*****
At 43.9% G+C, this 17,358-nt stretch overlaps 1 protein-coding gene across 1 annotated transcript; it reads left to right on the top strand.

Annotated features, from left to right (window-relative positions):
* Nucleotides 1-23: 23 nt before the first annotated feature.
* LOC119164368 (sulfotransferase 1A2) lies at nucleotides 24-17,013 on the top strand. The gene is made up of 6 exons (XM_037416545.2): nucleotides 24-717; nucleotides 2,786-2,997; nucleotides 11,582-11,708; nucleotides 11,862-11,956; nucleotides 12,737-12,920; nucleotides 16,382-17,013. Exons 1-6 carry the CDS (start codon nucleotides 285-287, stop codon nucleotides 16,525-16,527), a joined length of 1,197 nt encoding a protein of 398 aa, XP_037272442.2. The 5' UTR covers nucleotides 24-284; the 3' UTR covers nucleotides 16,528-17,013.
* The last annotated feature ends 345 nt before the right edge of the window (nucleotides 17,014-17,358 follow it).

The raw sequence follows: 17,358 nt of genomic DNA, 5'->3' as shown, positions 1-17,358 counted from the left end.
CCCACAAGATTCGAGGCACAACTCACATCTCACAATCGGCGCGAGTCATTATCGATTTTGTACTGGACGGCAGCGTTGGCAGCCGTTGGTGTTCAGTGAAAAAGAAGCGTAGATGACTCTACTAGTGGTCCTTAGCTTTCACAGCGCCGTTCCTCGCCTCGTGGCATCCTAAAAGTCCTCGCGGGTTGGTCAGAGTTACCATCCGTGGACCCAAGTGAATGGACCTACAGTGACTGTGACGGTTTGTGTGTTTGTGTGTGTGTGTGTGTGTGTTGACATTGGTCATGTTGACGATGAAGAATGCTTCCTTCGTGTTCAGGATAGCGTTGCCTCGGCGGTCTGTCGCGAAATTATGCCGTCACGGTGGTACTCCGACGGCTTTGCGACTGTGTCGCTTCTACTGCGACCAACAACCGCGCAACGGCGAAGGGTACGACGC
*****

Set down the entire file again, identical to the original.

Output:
At 43.9% G+C, this 17,358-nt stretch overlaps 1 protein-coding gene across 1 annotated transcript; it reads left to right on the top strand.

Annotated features, from left to right (window-relative positions):
* Nucleotides 1-23: 23 nt before the first annotated feature.
* LOC119164368 (sulfotransferase 1A2) lies at nucleotides 24-17,013 on the top strand. The gene is made up of 6 exons (XM_037416545.2): nucleotides 24-717; nucleotides 2,786-2,997; nucleotides 11,582-11,708; nucleotides 11,862-11,956; nucleotides 12,737-12,920; nucleotides 16,382-17,013. Exons 1-6 carry the CDS (start codon nucleotides 285-287, stop codon nucleotides 16,525-16,527), a joined length of 1,197 nt encoding a protein of 398 aa, XP_037272442.2. The 5' UTR covers nucleotides 24-284; the 3' UTR covers nucleotides 16,528-17,013.
* The last annotated feature ends 345 nt before the right edge of the window (nucleotides 17,014-17,358 follow it).

The raw sequence follows: 17,358 nt of genomic DNA, 5'->3' as shown, positions 1-17,358 counted from the left end.
CCCACAAGATTCGAGGCACAACTCACATCTCACAATCGGCGCGAGTCATTATCGATTTTGTACTGGACGGCAGCGTTGGCAGCCGTTGGTGTTCAGTGAAAAAGAAGCGTAGATGACTCTACTAGTGGTCCTTAGCTTTCACAGCGCCGTTCCTCGCCTCGTGGCATCCTAAAAGTCCTCGCGGGTTGGTCAGAGTTACCATCCGTGGACCCAAGTGAATGGACCTACAGTGACTGTGACGGTTTGTGTGTTTGTGTGTGTGTGTGTGTGTGTTGACATTGGTCATGTTGACGATGAAGAATGCTTCCTTCGTGTTCAGGATAGCGTTGCCTCGGCGGTCTGTCGCGAAATTATGCCGTCACGGTGGTACTCCGACGGCTTTGCGACTGTGTCGCTTCTACTGCGACCAACAACCGCGCAACGGCGAAGGGTACGACGC